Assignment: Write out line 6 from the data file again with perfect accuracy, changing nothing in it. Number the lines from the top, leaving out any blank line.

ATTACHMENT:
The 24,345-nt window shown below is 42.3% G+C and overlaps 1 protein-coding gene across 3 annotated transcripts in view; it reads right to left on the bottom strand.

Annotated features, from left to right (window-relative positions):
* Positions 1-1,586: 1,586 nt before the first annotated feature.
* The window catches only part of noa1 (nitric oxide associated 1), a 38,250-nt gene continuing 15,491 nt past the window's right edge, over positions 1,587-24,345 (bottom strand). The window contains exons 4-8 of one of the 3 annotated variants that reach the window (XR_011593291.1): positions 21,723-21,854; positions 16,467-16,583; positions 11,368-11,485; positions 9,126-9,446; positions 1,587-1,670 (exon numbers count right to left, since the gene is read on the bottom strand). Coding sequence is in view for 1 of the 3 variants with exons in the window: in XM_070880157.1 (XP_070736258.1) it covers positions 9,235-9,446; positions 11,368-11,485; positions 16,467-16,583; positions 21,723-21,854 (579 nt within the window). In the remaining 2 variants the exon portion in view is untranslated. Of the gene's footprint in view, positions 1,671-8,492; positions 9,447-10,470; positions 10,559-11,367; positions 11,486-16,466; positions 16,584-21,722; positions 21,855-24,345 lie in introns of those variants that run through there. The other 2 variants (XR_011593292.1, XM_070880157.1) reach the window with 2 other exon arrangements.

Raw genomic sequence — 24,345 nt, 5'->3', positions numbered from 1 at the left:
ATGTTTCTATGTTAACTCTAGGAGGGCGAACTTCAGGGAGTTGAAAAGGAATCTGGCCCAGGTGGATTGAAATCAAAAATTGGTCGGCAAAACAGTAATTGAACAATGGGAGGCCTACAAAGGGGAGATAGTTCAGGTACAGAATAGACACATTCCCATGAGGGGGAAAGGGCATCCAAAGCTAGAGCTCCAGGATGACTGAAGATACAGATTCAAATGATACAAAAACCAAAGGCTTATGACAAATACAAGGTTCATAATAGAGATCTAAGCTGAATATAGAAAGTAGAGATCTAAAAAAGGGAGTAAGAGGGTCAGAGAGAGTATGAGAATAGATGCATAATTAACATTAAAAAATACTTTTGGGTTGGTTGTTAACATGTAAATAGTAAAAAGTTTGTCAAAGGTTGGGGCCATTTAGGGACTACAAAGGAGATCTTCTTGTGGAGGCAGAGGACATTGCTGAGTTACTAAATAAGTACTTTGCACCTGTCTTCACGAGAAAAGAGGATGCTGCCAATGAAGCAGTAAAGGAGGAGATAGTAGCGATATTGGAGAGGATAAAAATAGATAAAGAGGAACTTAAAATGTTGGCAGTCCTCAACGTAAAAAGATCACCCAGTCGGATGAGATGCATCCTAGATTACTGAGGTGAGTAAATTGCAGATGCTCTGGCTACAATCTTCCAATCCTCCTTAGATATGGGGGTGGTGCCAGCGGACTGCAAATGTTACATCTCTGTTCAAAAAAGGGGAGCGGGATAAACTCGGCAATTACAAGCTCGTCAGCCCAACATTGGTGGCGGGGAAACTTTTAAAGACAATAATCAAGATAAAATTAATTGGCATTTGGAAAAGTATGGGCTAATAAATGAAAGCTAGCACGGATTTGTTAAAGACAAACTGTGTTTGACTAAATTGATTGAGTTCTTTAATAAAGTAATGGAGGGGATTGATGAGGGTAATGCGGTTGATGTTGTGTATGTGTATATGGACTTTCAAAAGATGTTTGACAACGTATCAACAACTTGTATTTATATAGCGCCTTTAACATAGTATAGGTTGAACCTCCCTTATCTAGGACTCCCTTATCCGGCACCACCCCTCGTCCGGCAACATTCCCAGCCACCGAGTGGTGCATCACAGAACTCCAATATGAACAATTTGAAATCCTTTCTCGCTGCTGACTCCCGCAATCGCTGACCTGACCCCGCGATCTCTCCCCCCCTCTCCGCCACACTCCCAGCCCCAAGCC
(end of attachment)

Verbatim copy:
ATGTTTCTATGTTAACTCTAGGAGGGCGAACTTCAGGGAGTTGAAAAGGAATCTGGCCCAGGTGGATTGAAATCAAAAATTGGTCGGCAAAACAGTAATTGAACAATGGGAGGCCTACAAAGGGGAGATAGTTCAGGTACAGAATAGACACATTCCCATGAGGGGGAAAGGGCATCCAAAGCTAGAGCTCCAGGATGACTGAAGATACAGATTCAAATGATACAAAAACCAAAGGCTTATGACAAATACAAGGTTCATAATAGAGATCTAAGCTGAATATAGAAAGTAGAGATCTAAAAAAGGGAGTAAGAGGGTCAGAGAGAGTATGAGAATAGATGCATAATTAACATTAAAAAATACTTTTGGGTTGGTTGTTAACATGTAAATAGTAAAAAGTTTGTCAAAGGTTGGGGCCATTTAGGGACTACAAAGGAGATCTTCTTGTGGAGGCAGAGGACATTGCTGAGTTACTAAATAAGTACTTTGCACCTGTCTTCACGAGAAAAGAGGATGCTGCCAATGAAGCAGTAAAGGAGGAGATAGTAGCGATATTGGAGAGGATAAAAATAGATAAAGAGGAACTTAAAATGTTGGCAGTCCTCAACGTAAAAAGATCACCCAGTCGGATGAGATGCATCCTAGATTACTGAGGTGAGTAAATTGCAGATGCTCTGGCTACAATCTTCCAATCCTCCTTAGATATGGGGGTGGTGCCAGCGGACTGCAAATGTTACATCTCTGTTCAAAAAAGGGGAGCGGGATAAACTCGGCAATTACAAGCTCGTCAGCCCAACATTGGTGGCGGGGAAACTTTTAAAGACAATAATCAAGATAAAATTAATTGGCATTTGGAAAAGTATGGGCTAATAAATGAAAGCTAGCACGGATTTGTTAAAGACAAACTGTGTTTGACTAAATTGATTGAGTTCTTTAATAAAGTAATGGAGGGGATTGATGAGGGTAATGCGGTTGATGTTGTGTATGTGTATATGGACTTTCAAAAGATGTTTGACAACGTATCAACAACTTGTATTTATATAGCGCCTTTAACATAGTATAGGTTGAACCTCCCTTATCTAGGACTCCCTTATCCGGCACCACCCCTCGTCCGGCAACATTCCCAGCCACCGAGTGGTGCATCACAGAACTCCAATATGAACAATTTGAAATCCTTTCTCGCTGCTGACTCCCGCAATCGCTGACCTGACCCCGCGATCTCTCCCCCCCTCTCCGCCACACTCCCAGCCCCAAGCC